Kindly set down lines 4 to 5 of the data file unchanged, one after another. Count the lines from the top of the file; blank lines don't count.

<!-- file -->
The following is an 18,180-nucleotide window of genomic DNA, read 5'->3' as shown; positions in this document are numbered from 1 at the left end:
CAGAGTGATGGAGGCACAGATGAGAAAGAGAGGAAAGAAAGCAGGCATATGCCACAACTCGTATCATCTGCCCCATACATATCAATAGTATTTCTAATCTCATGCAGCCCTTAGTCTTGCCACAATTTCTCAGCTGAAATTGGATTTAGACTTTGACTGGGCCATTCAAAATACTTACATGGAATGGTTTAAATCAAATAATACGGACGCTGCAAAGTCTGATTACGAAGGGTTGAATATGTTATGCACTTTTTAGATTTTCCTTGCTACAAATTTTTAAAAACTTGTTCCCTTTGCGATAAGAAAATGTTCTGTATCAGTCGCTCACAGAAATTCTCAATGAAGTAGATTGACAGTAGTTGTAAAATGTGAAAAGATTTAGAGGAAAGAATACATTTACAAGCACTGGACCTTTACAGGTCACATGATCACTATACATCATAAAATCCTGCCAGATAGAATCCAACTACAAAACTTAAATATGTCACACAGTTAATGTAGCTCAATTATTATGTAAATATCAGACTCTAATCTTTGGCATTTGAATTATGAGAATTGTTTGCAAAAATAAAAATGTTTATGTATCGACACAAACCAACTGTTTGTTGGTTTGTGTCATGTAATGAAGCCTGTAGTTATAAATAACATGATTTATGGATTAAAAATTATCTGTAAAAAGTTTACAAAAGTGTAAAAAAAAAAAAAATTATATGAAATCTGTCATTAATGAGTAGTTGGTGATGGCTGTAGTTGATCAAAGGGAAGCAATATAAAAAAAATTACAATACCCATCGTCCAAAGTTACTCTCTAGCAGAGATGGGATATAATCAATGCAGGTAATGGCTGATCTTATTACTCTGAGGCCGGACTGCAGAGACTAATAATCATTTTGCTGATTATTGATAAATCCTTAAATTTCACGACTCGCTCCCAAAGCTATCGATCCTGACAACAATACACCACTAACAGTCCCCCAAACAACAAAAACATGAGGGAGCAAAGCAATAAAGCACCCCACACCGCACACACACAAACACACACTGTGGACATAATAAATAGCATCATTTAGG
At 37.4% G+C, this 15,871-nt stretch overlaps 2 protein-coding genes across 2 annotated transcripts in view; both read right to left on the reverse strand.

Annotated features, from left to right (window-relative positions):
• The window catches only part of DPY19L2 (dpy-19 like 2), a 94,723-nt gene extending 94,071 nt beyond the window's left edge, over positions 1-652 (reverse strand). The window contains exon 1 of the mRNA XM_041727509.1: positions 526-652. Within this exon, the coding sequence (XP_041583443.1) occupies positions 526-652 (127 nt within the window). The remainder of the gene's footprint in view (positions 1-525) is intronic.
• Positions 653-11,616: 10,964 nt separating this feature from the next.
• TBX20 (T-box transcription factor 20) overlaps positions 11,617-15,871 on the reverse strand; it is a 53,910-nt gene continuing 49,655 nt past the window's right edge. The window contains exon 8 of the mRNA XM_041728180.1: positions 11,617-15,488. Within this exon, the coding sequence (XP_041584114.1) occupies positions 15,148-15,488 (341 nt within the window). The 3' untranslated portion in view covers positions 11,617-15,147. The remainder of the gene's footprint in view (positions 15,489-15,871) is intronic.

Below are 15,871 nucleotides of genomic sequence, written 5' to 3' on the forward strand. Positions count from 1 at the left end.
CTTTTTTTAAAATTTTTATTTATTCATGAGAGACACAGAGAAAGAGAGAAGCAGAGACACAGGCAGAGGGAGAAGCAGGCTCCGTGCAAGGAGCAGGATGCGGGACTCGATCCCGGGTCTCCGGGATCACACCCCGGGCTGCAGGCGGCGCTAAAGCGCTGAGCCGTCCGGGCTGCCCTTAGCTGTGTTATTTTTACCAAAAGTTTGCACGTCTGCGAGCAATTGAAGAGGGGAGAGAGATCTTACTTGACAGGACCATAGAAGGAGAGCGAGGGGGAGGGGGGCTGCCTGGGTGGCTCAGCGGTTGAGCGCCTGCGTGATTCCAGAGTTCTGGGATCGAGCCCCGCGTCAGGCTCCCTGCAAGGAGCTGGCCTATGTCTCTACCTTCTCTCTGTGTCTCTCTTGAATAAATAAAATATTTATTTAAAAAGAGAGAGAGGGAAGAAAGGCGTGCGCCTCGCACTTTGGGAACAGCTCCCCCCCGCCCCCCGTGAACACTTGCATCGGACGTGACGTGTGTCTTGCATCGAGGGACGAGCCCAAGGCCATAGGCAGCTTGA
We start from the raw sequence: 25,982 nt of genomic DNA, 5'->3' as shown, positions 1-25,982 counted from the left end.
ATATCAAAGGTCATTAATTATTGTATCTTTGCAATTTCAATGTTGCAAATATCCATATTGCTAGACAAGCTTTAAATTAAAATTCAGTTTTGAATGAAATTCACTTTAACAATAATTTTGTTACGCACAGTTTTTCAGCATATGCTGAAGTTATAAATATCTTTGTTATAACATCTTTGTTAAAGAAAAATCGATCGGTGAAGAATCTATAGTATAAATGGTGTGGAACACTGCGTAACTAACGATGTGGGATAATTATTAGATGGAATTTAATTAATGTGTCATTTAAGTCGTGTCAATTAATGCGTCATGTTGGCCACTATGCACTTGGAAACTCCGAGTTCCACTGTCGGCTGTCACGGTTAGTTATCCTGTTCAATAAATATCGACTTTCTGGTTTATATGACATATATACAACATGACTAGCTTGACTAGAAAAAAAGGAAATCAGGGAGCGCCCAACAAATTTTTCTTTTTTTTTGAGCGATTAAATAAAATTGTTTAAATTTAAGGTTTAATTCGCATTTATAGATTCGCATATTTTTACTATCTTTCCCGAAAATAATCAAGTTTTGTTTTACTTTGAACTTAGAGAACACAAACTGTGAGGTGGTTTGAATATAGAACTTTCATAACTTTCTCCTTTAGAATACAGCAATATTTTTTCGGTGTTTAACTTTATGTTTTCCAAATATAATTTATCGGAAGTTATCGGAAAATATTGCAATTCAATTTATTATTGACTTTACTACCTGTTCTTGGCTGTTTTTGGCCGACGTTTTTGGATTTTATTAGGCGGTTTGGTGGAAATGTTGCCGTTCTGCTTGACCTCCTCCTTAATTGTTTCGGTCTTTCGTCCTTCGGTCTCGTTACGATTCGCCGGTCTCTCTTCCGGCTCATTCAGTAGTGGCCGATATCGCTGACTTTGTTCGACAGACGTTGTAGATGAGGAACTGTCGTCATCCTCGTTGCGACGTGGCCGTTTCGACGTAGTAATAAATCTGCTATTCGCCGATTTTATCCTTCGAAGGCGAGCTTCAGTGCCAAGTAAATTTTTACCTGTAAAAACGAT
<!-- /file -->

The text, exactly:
Annotated features, from left to right (window-relative positions):
• The window catches only part of DPY19L2 (dpy-19 like 2), a 94,723-nt gene extending 94,071 nt beyond the window's left edge, over positions 1-652 (reverse strand). The window contains exon 1 of the mRNA XM_041727509.1: positions 526-652. Within this exon, the coding sequence (XP_041583443.1) occupies positions 526-652 (127 nt within the window). The remainder of the gene's footprint in view (positions 1-525) is intronic.